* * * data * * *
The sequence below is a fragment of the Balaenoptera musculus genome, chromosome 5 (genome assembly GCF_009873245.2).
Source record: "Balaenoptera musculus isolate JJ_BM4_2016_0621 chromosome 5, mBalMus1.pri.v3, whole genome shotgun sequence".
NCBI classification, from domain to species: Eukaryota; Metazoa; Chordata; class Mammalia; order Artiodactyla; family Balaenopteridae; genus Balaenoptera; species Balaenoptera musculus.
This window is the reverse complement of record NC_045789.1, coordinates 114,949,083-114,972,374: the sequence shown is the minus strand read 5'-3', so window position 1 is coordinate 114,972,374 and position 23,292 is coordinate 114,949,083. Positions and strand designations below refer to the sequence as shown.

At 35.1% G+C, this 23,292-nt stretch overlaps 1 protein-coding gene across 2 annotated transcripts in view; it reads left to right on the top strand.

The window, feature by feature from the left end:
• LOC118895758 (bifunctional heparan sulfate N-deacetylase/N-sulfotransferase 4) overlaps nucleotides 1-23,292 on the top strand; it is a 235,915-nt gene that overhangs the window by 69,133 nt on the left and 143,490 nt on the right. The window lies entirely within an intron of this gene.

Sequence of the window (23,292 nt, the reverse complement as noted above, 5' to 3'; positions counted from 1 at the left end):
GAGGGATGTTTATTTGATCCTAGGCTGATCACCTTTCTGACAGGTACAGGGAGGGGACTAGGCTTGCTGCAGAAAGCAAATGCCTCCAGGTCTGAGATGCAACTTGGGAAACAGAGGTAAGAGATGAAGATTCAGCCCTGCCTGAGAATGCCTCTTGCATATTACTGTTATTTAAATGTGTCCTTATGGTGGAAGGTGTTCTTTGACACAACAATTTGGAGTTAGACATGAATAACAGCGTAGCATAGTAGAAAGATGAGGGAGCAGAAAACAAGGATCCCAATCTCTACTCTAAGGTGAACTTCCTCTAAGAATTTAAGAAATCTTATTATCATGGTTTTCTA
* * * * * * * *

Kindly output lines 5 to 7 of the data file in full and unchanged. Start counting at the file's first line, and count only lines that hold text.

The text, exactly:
At 35.1% G+C, this 23,292-nt stretch overlaps 1 protein-coding gene across 2 annotated transcripts in view; it reads left to right on the top strand.

The window, feature by feature from the left end:
• LOC118895758 (bifunctional heparan sulfate N-deacetylase/N-sulfotransferase 4) overlaps nucleotides 1-23,292 on the top strand; it is a 235,915-nt gene that overhangs the window by 69,133 nt on the left and 143,490 nt on the right. The window lies entirely within an intron of this gene.